In order to identify the Church founded by Jesus Christ we must find the marks that only He alone could and would leave as identifying characteristics of His Church. We call those characteristics the Marks of the Church. There are four primary marks, and they are easily identifiable. It is true that some other churches may have one of those marks, and a few may even possess two of the marks, but there is only one—the one founded by Our Lord—that has all four marks. Those marks are that He gave His Church are One, Holy, Catholic, and Apostolic. This week and next week we will examine these four marks and show that only the Catholic Church possesses them. First the mark we call “one”.
We say the Catholic Church is one because all her members profess the same Faith, participate in the same sacraments, and obey the Roman Pontiff, the Vicar of Christ (Eph. 4:4-5).
Jesus never spoke of a plurality of churches, but of “my church”, when He promised Peter that He would make him the rock foundation of the Church He was about to establish (Mt. 16:18-19). The Church is always pictured in the New Testament as visibly one, presided over by Peter, who represents Christ, telling all men until the end of time to believe only what He and his apostles taught, to obey His and their commands, and to worship as He had ordered (cf. Jn. 10:16).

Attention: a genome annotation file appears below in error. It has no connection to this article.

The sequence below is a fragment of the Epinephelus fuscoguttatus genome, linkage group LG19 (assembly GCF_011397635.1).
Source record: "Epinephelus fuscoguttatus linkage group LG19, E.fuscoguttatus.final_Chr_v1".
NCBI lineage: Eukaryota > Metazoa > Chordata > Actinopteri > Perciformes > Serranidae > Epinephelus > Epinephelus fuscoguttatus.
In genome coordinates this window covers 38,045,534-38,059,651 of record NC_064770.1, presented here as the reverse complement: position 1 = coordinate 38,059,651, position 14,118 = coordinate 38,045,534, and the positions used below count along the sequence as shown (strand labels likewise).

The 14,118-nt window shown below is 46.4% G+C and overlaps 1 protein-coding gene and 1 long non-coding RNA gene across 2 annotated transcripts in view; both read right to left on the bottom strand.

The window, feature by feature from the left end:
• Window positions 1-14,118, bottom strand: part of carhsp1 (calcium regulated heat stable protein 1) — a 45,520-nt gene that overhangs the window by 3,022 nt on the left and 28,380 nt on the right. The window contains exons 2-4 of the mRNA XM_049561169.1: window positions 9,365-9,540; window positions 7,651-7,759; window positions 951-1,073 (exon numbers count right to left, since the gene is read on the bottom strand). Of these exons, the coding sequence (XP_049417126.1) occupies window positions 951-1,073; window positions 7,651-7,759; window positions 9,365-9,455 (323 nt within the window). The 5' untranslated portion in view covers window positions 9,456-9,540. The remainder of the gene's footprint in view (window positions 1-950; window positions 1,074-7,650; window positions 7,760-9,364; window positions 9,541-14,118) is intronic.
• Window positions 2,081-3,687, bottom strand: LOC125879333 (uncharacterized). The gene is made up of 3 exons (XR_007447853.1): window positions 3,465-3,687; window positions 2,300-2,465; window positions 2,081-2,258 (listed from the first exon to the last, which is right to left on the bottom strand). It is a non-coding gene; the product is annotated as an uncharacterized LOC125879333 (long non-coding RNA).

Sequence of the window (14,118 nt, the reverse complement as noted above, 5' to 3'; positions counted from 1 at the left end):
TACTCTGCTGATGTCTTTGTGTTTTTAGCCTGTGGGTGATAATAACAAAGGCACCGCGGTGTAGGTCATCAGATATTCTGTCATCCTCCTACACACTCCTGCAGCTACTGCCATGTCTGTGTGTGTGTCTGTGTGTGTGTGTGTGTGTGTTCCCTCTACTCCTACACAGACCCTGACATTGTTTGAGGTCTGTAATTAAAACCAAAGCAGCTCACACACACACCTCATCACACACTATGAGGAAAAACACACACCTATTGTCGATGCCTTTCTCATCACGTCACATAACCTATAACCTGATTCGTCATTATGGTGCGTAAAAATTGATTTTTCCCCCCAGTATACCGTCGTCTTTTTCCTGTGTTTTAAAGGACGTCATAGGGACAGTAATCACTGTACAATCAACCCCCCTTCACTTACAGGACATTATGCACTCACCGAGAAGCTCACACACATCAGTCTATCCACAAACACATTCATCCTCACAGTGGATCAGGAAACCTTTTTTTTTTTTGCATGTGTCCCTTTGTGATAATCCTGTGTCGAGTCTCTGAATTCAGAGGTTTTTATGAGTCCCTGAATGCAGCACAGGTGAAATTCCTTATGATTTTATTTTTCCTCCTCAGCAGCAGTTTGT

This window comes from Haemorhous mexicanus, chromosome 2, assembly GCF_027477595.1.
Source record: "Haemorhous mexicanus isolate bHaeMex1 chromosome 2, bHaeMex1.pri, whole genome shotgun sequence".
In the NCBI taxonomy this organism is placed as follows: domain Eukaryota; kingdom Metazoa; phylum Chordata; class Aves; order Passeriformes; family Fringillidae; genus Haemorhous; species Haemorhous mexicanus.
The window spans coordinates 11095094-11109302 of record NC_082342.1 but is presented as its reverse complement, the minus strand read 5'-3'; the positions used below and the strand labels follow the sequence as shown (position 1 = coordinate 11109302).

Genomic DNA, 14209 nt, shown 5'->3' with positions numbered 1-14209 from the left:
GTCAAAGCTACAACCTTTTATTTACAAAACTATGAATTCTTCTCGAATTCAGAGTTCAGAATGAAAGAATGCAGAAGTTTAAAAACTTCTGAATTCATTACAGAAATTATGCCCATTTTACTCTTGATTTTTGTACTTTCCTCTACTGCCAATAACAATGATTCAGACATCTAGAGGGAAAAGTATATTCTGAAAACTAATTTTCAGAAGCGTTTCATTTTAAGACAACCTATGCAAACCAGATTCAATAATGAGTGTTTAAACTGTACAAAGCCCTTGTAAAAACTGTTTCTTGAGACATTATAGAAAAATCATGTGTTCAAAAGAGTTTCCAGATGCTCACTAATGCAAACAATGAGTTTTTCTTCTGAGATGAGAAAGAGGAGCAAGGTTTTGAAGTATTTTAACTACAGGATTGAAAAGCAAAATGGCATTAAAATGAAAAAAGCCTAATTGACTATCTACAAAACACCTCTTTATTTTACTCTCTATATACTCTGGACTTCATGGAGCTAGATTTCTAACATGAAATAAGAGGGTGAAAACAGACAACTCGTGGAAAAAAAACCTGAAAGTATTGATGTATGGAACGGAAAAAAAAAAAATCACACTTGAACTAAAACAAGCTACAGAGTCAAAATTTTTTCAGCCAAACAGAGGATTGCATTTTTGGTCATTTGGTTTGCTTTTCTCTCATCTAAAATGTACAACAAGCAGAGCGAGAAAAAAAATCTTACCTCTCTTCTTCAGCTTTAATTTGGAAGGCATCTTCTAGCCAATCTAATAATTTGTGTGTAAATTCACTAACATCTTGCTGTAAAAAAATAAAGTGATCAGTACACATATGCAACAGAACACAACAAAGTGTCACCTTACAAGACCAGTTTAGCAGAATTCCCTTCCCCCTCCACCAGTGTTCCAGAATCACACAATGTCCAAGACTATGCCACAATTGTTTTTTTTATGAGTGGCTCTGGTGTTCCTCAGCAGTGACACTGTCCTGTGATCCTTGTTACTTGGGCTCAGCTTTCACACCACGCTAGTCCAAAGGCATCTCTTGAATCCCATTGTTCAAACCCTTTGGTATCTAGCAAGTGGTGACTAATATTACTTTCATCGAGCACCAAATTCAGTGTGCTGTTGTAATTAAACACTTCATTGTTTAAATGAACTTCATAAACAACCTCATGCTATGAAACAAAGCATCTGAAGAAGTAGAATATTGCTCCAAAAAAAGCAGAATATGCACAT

Christ plainly foretold that the gates of hell would never prevail against His Church, and that He would provide for its unity by His own presence and the power of the Holy Spirit. It is granted that the private judgment of the individual naturally brings about disunion in the Church, but Christ ensured its unity by a special supernatural grace, which He asked of His Father the night before He died: “That they may all be one; even as thou, Father, art in me, and I in thee, that they may also be in us… The glory which thou hast given me I have given to them, that they may be one, even as we are one, I in them and thou in me, that they may become perfectly one” (Jn. 17:21-23).